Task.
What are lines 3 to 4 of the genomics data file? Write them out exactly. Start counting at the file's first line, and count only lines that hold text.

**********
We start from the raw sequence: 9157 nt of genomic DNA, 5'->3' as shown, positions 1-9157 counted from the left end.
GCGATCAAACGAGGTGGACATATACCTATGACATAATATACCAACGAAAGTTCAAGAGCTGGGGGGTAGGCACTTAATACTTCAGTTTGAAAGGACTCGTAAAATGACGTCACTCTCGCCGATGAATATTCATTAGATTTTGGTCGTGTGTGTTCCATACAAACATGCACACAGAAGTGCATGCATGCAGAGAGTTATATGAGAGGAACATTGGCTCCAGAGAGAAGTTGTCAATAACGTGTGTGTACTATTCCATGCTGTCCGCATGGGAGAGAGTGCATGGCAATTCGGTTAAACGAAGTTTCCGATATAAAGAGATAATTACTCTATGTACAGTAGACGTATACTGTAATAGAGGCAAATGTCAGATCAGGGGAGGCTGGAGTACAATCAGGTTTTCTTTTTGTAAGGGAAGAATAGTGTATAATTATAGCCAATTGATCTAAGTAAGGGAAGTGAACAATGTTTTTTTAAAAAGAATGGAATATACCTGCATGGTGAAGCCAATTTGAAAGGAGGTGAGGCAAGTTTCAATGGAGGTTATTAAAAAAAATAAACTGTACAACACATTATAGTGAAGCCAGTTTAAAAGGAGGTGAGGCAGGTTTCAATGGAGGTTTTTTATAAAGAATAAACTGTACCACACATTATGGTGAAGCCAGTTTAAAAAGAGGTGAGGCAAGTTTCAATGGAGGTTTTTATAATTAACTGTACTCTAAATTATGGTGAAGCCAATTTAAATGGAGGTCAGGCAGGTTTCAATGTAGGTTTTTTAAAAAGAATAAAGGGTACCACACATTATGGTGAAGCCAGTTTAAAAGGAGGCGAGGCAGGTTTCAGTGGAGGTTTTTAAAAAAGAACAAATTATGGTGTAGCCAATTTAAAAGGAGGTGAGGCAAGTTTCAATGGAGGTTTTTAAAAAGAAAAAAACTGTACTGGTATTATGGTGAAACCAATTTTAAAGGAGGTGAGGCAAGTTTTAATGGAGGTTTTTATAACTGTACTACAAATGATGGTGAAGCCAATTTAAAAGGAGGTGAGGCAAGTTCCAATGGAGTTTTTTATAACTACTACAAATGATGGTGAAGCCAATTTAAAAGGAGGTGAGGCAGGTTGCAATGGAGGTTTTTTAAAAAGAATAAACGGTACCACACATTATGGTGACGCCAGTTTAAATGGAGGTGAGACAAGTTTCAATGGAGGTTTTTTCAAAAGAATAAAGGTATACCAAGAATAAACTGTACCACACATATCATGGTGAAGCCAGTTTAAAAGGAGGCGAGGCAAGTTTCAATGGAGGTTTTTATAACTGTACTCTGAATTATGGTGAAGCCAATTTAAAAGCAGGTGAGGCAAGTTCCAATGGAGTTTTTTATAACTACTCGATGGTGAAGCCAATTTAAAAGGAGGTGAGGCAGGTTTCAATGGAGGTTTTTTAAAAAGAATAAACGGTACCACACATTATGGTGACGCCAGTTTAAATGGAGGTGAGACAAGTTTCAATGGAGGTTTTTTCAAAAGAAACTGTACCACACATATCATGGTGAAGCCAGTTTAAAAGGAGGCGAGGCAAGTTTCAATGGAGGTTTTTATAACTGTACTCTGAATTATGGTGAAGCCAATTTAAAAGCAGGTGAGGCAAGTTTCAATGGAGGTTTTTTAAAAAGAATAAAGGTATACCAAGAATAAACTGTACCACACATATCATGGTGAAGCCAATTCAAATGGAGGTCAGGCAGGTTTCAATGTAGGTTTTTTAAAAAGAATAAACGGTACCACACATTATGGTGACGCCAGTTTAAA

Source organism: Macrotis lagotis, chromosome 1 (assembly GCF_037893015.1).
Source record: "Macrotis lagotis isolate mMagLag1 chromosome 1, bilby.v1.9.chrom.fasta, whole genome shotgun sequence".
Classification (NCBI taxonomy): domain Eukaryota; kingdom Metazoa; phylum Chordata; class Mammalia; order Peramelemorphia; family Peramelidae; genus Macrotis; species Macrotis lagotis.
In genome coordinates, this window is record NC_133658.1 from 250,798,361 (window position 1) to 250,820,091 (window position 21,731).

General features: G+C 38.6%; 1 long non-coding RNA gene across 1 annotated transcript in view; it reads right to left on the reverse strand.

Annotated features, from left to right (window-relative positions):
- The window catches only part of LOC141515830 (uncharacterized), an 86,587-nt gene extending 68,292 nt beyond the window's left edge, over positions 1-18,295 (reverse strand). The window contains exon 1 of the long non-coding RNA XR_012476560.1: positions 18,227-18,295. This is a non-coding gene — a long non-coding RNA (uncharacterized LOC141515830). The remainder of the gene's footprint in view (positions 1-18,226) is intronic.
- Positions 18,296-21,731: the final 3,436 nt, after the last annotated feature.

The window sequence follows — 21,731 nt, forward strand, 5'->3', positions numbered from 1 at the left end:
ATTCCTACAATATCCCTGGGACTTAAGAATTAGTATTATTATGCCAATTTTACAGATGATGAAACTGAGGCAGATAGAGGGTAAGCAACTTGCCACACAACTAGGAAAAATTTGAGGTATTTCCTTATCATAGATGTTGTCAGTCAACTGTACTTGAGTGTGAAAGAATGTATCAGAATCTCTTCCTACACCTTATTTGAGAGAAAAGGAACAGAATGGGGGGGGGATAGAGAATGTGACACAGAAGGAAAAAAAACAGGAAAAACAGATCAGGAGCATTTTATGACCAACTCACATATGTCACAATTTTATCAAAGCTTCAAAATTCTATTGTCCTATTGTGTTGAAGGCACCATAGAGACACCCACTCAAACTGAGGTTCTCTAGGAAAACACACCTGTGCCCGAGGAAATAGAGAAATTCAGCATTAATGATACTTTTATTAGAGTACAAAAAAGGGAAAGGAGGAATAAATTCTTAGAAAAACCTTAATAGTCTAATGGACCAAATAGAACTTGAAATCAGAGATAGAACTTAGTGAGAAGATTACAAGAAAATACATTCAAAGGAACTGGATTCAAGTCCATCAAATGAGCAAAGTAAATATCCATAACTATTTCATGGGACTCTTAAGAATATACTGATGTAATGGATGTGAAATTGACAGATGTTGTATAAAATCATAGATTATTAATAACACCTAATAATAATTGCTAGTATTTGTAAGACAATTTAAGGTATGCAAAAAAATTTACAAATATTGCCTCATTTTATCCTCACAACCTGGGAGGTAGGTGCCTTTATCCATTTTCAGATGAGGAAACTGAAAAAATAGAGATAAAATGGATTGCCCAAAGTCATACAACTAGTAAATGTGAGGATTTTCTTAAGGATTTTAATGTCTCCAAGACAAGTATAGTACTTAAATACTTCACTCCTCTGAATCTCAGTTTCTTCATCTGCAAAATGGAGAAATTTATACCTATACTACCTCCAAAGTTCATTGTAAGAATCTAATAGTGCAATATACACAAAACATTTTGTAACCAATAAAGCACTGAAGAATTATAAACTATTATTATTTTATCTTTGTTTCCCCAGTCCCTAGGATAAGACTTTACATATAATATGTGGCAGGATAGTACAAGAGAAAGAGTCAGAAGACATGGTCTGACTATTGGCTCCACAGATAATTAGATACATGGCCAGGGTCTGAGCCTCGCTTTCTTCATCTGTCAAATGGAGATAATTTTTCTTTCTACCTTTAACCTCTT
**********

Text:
Source organism: Macrotis lagotis, chromosome 1 (assembly GCF_037893015.1).
Source record: "Macrotis lagotis isolate mMagLag1 chromosome 1, bilby.v1.9.chrom.fasta, whole genome shotgun sequence".